But if we don't have that trust and we don't have that relationship, and I don't feel like you don't get me, guess what it ain't going to happen. And you're not going to know anything about me and I'm going to be tightened up and it's not going to work.
So the more that we can build upon and make it a reoccurring conversation and an evolution, I think is key.
Lori, your turn!
Lori Allen: There are three questions I've been asking lately, Patrick. So I'll share those three with you.
The first one is "What brings you joy?" It doesn't have to be about work, but I try to include work in there. And like, just give me a list of the things that, what brings you joy right now?
And then my second questions are kind of tied to that. "What in your day is energy additive and what is energy-depleting?"
And then they can kind of pick and choose like this part of my project, whether it's something that's a bit more mundane or maintenance type work vs. big, you know, ideation around what's happening for the future. I can kind of get a sense of what those signals are for them or triggers that Things that are pulling that energy down, things that would add back.
And then I asked the last one, "If you could add one thing that would either add more joy or add more balance to your skills, what would that one thing be?"
So it becomes a bit more self-discovery for them a little bit? To kind of figure out, what do they want to tell me?
But if I go straight into it and I do the same things that Sabry and Erica do, when I have an authentic relationship of close with someone, I can go like, how's home, how's family, how's what's happening?
But when I work with someone who may be someone I know, but I don't work with them as closely, I don't have that deep of relationship. I try to use those words. Because I am very interested in knowing the answers to those questions and it helps them open up a little bit more about some very specific, you know, areas that they can kind of tie back to.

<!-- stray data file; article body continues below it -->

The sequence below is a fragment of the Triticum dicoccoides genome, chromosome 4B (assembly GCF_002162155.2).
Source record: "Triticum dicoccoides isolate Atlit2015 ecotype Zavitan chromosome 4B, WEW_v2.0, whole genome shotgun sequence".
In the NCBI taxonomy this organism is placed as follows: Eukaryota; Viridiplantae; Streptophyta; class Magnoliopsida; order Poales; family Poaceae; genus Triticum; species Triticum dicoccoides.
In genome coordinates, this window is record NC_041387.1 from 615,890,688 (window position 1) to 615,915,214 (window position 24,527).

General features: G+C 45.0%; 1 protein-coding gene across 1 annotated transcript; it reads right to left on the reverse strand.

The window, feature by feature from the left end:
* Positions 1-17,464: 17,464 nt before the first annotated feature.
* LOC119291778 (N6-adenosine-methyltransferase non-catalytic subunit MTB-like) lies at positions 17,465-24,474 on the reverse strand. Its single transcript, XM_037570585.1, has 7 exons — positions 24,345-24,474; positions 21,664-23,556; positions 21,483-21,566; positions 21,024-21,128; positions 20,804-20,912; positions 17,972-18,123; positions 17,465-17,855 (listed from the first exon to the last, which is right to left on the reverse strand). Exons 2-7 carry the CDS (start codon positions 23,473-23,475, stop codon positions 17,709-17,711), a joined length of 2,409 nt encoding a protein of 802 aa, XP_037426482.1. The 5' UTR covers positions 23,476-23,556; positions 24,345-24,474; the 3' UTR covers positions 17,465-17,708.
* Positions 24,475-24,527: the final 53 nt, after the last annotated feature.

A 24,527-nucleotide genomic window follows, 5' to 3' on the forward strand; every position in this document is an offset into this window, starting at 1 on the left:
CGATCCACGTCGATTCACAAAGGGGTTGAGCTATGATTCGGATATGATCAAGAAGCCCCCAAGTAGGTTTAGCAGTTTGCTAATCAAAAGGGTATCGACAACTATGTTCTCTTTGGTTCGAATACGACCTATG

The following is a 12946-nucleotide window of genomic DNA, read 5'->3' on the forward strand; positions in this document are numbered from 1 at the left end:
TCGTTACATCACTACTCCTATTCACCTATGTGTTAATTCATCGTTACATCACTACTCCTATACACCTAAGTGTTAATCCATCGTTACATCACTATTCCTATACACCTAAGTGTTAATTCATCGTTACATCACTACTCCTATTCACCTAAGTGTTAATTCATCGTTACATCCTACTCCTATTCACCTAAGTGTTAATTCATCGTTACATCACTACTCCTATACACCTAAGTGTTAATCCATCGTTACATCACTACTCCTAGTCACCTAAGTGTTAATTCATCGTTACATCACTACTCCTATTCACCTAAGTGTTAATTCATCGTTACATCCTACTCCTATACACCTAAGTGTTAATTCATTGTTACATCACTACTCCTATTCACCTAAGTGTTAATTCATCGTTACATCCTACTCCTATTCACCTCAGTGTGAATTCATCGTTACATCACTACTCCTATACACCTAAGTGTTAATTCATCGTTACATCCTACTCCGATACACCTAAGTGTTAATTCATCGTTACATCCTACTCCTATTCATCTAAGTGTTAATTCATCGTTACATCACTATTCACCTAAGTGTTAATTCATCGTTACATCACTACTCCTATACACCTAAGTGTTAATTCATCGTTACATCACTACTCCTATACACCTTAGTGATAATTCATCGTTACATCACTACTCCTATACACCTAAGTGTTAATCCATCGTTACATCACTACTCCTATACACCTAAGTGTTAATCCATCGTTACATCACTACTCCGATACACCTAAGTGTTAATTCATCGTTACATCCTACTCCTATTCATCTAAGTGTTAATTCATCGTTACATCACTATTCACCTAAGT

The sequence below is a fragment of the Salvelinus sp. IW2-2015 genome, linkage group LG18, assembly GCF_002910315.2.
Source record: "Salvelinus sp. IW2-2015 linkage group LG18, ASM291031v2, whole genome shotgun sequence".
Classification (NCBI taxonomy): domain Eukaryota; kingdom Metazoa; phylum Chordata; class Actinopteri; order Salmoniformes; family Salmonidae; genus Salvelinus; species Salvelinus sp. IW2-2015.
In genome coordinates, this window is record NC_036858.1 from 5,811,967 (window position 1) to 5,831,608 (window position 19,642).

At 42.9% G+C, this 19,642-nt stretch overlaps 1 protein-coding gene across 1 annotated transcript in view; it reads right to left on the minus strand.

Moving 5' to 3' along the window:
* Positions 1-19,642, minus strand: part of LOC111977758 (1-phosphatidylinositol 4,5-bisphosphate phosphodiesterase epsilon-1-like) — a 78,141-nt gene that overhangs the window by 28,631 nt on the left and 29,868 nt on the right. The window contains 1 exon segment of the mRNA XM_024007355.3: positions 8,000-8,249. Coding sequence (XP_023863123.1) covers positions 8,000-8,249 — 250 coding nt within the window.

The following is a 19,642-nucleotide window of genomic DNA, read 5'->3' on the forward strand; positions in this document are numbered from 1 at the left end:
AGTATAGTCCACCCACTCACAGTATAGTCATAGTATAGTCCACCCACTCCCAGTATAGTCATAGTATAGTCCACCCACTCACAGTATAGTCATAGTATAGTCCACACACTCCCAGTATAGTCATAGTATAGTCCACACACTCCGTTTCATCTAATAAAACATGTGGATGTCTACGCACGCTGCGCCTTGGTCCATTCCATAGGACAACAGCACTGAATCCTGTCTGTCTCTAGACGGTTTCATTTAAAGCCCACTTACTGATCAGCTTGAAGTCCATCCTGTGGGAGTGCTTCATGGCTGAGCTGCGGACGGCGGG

But I think all of those kinds of getting your own set of things that you can authentically ask from a place of caring and intention. Because if you don't, actually, if you ask it just because we said "Here's the three things we ask..."
It's not going to work. You act to actually really care and want to know. And then it'll open up the flood.
Sabry Tozin: Can we stick on that point for just a second? I think this is really important. These are not like "the management one-on-one let me go follow these checkboxes and ask these questions" type of things. They have to truly resonate with you.
And in fact, I think they have to resonate with them and then you have to put them in your own voice and in your own truth. And when they do truly resonate with you and they feel authentic to you. But most importantly, when you care about how other people are doing in such a way that these questions can then come out, then it lands.
This is so important, what Lori is saying is so important. If you look at these as sort of "methods you can use" without making them resonate with you as a person, I don't think they will land. They have to be in your own truth. They have to be in your own voice.
Patrick: I'm going to try to synthesize something real quick. And then I want to dive into the first team concept that Lori, you brought up. We were talking about one of the things that creates risk for burnout was being disconnected. Disconnected from the, from the company, disconnected from people.
And we talked about then uncovering the iceberg and understanding what people are going through.
And from there, the big question or that you introduced is what do you do with the info now that you've gotten that?
I'd love to start to talk about more of some of the practices. You've received this info. Now, what do you do?
And it seems like one of the things that you all have mentioned a few different ways is a lot of the resilience comes from creating connection, creating community within the, organization itself.
And that brings us, I think, to the first team concept that you brought up, Lori. Because I can tell from the three of you, like you three sound like you've leaned on each other so much over, I imagine probably longer than a year and a half.
Patrick: And so I'm wondering if you could share a little bit about some of the practices. Or for your experience about community support, connection, introduce us more to this first team concept and how that's worked within the three of you. Because I think like this seems like such a powerful source of support for people to build a sense of resilience against burnout.
Lori Allen: Yeah. Do you want to go first Sabry? I know you had a recent example?
Sabry Tozin: Yeah, I do. So there, there are a few things. I think the two that come to mind for me are energy and clarity. So let me start with clarity.